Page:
Wet'suwet'en Hereditary Chief violently prevented from entering the Royal Bank of Canada annual general meeting
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By Brenda Norrell
April 5, 2023
SASKATOON -- Wet'suwet'en Hereditary Chief Na'moks was violently prevented from entering the Royal Bank of Canada annual general meeting today. "Such a racist act, they've actually laid hands on me, a Wet'suwet'en Hereditary Chief on my regalia just now," Chief Na'Moks told the RBC, as snipers were stationed on the buildings where traditional elders gathered in an Indigenous delegation.
Chief Na'moks, prevented from entering the meeting, and isolated in a separate room, delivered his address to RBC. Na'moks pointed out the violence against him as he attempted to enter and said that Coastal GasLink, financed by RBC, is using divide and conquer and does not have free, prior, informed consent.
"How dare you dismiss this! Dismiss me as a Chief of the Wet'suwet'en Nation."
Stressing that the Wet'suwet'sen are caretakers of the land, Na'moks said the Coastal GasLink pipeline is going through his backyard, damaging the land and water.
"We are the Title Holders."
|RBC as a global leader in banking that UNDRIP is not an option- it’s the law," said Grand Chief Stewart Phillips.|
|Outside the RBC shareholders meeting|
Stand Earth said in a statement:
RBC’s attempt to divide and threaten with arrest and physical violence the Indigenous delegation – who all have received necessary proxies – and shut out Wet’suwet’en Hereditary leadership is further confirmation of the bank’s commitment to corporate colonialism. RBC is the primary financier of the Coastal GasLink pipeline, which lacks consent from Hereditary Chiefs, the rightful titleholders of the land.
RBC has opted to apply a reserve system to its AGM, forcing Indigenous delegates into a second classroom, with a colour-coded pass.
Attempts by shareholders to hold RBC accountable and to seek change has resulted in the bank recommending the rejection of shareholder proposals around climate targets and Indigenous sovereignty as outlined below:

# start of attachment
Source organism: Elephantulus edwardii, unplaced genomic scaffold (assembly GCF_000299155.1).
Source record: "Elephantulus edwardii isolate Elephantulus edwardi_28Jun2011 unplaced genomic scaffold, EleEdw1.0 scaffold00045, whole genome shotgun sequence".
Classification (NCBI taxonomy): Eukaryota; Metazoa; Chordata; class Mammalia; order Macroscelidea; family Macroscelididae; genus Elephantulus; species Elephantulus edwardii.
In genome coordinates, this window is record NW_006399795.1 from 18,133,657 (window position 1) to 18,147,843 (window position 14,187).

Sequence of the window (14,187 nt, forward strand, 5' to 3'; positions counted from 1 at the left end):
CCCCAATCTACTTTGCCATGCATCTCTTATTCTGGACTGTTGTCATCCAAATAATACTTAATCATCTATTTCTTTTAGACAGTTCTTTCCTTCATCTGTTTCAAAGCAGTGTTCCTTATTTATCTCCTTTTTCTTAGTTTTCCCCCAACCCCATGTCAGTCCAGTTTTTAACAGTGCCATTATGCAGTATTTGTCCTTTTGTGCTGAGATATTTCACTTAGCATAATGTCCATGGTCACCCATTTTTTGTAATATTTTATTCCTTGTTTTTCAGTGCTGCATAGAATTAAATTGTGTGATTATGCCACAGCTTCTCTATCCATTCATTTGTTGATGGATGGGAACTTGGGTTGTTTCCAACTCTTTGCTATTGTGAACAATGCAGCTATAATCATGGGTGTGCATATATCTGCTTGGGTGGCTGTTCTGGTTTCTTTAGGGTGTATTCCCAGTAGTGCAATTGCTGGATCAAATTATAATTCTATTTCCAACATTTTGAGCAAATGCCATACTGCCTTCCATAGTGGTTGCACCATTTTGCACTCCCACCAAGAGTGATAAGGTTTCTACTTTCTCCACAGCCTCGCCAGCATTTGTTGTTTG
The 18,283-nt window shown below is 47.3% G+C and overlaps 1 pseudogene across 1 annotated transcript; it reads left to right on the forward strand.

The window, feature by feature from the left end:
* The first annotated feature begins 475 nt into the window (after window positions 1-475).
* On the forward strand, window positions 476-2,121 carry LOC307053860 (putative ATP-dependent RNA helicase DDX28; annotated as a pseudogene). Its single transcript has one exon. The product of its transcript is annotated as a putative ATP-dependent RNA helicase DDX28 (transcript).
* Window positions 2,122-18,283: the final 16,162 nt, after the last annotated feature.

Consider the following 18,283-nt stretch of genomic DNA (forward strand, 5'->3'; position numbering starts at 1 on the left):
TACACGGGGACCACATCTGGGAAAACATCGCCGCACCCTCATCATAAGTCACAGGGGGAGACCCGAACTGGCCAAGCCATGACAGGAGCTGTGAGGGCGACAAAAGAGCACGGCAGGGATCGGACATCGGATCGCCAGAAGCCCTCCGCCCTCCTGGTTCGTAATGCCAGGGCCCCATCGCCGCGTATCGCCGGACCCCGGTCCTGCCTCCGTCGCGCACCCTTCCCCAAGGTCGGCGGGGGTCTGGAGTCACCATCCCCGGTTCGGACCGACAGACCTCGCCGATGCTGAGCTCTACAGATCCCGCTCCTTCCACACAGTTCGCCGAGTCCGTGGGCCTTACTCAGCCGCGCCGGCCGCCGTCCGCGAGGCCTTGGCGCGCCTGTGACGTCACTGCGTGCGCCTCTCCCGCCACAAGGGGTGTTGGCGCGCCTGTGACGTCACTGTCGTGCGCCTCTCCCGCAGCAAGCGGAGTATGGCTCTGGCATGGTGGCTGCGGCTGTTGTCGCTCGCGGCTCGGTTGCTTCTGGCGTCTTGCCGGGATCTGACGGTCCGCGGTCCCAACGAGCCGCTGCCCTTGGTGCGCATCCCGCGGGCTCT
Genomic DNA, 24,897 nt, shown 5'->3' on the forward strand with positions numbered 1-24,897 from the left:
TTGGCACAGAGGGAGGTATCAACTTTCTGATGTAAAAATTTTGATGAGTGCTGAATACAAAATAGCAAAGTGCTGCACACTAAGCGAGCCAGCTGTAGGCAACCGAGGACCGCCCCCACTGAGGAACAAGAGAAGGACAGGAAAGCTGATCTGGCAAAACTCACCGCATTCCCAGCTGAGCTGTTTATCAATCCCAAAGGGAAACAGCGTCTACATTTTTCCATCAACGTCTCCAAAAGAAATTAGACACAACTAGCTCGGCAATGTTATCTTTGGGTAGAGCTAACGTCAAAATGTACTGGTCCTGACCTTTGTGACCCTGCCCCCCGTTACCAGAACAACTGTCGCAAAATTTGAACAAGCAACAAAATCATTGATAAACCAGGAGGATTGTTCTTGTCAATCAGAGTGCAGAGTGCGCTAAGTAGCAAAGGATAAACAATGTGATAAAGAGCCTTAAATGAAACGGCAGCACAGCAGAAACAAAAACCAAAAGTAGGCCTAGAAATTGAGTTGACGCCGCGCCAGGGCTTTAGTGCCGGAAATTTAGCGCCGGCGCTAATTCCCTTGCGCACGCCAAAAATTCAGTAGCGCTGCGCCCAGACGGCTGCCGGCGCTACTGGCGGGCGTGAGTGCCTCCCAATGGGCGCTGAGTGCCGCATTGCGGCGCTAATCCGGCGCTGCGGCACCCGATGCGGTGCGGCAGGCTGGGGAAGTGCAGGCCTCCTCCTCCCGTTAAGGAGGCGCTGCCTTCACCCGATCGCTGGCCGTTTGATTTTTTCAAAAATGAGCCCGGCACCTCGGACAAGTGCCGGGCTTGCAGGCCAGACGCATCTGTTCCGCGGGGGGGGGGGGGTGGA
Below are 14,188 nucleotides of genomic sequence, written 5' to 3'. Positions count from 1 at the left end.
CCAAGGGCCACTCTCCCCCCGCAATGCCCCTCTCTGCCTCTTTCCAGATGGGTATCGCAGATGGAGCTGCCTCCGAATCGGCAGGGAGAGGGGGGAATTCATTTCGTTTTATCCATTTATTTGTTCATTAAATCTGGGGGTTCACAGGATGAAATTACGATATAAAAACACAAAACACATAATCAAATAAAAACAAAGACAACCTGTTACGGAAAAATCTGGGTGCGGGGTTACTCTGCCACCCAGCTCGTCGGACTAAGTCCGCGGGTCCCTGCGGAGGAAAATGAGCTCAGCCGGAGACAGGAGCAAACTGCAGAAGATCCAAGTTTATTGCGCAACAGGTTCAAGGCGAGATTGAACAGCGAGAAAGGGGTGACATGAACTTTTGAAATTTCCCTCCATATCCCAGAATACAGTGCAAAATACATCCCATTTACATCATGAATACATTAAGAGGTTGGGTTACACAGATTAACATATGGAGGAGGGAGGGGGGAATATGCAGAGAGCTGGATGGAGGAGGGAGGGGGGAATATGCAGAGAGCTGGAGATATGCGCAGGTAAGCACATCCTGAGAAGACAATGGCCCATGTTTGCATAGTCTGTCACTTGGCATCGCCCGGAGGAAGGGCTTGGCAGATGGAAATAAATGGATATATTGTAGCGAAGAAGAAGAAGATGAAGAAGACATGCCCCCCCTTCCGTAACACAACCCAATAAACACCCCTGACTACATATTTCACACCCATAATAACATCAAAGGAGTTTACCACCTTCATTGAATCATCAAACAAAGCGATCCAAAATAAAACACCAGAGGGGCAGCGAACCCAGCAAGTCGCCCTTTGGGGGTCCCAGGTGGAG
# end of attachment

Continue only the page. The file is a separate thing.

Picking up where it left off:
The Union of British Columbia Indian Chiefs, with the B.C. General Employees’ Union (BCGEU) brought forward a shareholder resolution to push RBC to operationalize free, prior and informed consent into its corporate policies and activities. While BMO and TD have expressed meaningful willingness to improve their policies, RBC has flat-out opted to recommend the rejection of the proposal.
Stand.earth filed a resolution for RBC to end financing for fossil fuel expansion.
New York City Comptroller Brad Lander and three of the New York City Retirement Systems (the New York City Employees’ Retirement System, Teachers’ Retirement System, and Board of Education Retirement System) have brought forward a shareholder resolution asking RBC to set absolute greenhouse gas reduction targets. To date, the bank has only set targets for reducing the amount of greenhouse gases per dollar invested, which allows the growth of its financed emissions.
This irresponsible and disrespectful move by RBC comes days after traditional owners of the Tiwi Islands in so-called Australia lodged human rights complaints against 12 banks – including RBC – for involvement in a $4.7 billion gas project. Last week, a large force of RCMP C-IRG raided a Gidimt’en village site, and arrested five land and water defenders, mostly Indigenous women on behalf of the RBC-financed CGL pipeline.
All of this highlights that RBC has no interest in reconciliation or the rights of Indigenous peoples. They are more focused on their bottom line at the expense of human rights.
RBC is currently under investigation by the Competition Bureau of Canada for allegedly misleading consumers with climate-related advertising while continuing to increase financing for coal, oil, and gas.